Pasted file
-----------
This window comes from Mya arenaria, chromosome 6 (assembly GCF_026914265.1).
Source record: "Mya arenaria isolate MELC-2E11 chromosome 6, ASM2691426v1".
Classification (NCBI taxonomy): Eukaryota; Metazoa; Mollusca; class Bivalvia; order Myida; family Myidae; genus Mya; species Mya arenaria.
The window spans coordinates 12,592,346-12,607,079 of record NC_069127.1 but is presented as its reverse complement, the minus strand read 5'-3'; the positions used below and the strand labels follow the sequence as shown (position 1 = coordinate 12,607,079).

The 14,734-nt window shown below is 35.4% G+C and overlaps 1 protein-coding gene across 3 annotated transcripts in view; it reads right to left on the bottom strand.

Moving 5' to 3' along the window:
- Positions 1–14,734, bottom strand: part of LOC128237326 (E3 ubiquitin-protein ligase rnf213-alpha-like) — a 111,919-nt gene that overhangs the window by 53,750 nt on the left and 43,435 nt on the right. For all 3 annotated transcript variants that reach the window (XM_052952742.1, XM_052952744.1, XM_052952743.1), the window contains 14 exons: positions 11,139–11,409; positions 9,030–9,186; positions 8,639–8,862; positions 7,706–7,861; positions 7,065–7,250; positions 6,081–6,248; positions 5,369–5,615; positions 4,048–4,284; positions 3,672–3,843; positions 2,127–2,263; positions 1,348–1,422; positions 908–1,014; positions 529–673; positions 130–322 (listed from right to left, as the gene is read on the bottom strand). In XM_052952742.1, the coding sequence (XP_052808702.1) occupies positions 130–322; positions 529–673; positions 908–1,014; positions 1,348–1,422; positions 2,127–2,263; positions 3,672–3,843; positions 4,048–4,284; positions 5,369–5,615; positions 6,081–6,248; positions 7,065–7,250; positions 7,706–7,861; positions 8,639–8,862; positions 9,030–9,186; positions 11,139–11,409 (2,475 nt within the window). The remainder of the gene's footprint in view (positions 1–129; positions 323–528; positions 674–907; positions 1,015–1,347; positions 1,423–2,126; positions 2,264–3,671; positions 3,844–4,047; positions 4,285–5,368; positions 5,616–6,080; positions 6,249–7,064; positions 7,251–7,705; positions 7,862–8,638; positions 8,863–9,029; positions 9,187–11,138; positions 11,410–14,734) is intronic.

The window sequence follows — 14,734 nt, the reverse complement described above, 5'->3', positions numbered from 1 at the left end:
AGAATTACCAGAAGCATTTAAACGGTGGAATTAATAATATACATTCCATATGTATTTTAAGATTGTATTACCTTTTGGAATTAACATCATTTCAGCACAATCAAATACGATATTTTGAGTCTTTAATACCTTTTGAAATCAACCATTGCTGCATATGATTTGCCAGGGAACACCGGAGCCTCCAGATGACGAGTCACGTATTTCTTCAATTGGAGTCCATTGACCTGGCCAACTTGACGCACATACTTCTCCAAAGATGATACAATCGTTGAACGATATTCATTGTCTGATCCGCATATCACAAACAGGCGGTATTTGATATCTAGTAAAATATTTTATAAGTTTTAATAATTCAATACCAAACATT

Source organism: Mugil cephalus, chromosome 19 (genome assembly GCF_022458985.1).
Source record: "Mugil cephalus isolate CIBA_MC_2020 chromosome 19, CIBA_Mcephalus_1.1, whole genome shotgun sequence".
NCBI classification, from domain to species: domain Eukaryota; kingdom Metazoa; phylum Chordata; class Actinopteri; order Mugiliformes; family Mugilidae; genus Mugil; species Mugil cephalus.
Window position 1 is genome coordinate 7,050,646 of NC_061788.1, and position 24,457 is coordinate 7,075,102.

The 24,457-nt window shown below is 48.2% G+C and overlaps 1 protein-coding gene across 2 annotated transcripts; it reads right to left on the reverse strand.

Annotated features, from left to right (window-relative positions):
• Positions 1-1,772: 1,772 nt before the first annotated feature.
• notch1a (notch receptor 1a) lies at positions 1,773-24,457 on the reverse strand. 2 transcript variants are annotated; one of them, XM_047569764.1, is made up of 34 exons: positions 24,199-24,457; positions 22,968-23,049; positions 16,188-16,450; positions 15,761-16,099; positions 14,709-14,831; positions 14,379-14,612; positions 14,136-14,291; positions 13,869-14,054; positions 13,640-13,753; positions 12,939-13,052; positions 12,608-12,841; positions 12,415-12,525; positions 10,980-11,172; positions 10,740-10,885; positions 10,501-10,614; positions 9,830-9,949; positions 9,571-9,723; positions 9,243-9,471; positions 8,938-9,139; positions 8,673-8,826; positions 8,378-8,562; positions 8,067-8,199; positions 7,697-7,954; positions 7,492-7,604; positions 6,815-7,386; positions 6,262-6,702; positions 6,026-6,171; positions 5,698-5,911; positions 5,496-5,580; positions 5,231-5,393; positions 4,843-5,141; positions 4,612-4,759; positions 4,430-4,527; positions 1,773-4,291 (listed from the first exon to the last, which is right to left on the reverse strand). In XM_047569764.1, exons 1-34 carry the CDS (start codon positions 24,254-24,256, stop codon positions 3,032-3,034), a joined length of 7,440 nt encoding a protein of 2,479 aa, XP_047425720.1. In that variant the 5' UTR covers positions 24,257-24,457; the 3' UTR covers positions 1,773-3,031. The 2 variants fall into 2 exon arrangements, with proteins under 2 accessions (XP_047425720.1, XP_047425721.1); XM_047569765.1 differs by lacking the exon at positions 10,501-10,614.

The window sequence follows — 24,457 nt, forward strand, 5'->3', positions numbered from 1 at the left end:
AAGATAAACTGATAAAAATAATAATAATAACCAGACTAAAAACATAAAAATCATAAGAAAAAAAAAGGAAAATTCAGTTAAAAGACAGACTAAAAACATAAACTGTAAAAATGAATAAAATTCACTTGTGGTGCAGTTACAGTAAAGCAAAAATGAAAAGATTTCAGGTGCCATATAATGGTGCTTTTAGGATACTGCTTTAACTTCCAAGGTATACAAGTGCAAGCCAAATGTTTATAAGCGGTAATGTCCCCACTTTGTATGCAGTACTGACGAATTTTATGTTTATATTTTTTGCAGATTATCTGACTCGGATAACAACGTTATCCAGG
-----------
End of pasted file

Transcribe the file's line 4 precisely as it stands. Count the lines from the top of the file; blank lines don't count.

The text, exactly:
The window spans coordinates 12,592,346-12,607,079 of record NC_069127.1 but is presented as its reverse complement, the minus strand read 5'-3'; the positions used below and the strand labels follow the sequence as shown (position 1 = coordinate 12,607,079).